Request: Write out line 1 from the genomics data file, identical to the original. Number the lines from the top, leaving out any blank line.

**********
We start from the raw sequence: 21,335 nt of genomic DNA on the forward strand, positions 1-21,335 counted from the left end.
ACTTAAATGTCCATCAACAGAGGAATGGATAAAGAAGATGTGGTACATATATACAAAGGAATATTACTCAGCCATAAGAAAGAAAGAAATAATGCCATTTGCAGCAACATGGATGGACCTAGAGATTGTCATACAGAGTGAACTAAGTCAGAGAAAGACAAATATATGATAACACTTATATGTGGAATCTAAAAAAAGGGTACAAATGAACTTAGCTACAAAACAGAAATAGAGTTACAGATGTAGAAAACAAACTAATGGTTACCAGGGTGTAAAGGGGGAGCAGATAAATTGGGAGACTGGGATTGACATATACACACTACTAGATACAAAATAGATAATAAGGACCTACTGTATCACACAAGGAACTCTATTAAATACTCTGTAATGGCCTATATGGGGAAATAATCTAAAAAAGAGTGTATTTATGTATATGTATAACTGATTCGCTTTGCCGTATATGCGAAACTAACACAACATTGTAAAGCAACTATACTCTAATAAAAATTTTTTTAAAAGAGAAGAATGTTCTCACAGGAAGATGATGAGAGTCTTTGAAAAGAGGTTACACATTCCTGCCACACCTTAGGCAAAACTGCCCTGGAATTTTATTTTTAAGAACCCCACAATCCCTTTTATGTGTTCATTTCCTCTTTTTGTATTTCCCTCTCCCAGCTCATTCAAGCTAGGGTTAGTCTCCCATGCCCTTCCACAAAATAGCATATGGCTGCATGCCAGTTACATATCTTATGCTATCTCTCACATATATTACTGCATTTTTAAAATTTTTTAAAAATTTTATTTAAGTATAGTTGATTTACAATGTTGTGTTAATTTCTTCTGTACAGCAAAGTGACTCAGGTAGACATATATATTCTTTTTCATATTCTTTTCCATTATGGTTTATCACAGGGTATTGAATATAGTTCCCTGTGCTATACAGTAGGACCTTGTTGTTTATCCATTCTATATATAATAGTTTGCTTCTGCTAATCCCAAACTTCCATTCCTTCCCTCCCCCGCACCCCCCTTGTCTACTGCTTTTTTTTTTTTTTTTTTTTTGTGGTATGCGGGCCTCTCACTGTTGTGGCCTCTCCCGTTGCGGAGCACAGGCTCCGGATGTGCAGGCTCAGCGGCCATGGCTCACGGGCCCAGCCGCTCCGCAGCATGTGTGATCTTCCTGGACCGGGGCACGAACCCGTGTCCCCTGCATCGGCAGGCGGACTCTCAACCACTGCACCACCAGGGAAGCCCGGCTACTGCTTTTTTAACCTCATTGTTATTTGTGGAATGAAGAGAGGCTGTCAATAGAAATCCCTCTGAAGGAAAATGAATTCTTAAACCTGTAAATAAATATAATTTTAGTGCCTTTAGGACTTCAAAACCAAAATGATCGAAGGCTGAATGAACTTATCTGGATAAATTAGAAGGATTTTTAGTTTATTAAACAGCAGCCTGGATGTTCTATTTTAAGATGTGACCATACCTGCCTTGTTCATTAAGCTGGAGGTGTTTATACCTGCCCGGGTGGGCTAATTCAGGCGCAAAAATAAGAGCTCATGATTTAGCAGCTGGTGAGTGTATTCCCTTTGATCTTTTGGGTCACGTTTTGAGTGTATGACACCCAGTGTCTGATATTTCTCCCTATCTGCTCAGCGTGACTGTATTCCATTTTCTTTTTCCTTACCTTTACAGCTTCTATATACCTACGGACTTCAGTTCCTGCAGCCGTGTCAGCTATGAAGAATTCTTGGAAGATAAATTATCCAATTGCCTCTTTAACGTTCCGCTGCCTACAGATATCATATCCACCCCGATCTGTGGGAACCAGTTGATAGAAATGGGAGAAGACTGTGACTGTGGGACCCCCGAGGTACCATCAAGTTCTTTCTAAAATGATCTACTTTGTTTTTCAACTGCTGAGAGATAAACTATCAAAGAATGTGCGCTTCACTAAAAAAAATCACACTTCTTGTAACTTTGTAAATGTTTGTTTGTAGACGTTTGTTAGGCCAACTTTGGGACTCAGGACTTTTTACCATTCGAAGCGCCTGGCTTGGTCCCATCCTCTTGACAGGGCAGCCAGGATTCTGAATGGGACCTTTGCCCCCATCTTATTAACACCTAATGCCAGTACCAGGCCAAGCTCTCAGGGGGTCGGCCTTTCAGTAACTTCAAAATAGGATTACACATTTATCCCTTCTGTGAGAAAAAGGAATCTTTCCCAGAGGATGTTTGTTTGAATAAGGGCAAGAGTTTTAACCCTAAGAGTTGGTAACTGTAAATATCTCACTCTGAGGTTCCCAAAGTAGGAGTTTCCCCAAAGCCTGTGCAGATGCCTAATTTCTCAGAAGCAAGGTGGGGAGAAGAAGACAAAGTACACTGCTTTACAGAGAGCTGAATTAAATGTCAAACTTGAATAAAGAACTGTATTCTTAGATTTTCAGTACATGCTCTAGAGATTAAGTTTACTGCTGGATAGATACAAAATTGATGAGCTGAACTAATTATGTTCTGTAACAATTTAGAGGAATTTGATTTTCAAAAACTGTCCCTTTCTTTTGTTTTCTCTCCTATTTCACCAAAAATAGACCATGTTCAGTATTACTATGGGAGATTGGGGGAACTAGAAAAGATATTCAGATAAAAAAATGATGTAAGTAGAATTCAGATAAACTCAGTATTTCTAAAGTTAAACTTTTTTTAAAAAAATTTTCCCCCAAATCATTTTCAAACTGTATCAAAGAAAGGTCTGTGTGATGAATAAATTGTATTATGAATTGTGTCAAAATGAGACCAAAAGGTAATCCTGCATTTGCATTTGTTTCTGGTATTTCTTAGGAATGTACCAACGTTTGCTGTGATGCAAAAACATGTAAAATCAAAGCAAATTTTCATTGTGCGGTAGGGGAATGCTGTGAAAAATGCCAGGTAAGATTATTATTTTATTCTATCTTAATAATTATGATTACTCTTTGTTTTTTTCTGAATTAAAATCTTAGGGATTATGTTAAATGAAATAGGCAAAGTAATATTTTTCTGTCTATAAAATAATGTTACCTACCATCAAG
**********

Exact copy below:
We start from the raw sequence: 21,335 nt of genomic DNA on the forward strand, positions 1-21,335 counted from the left end.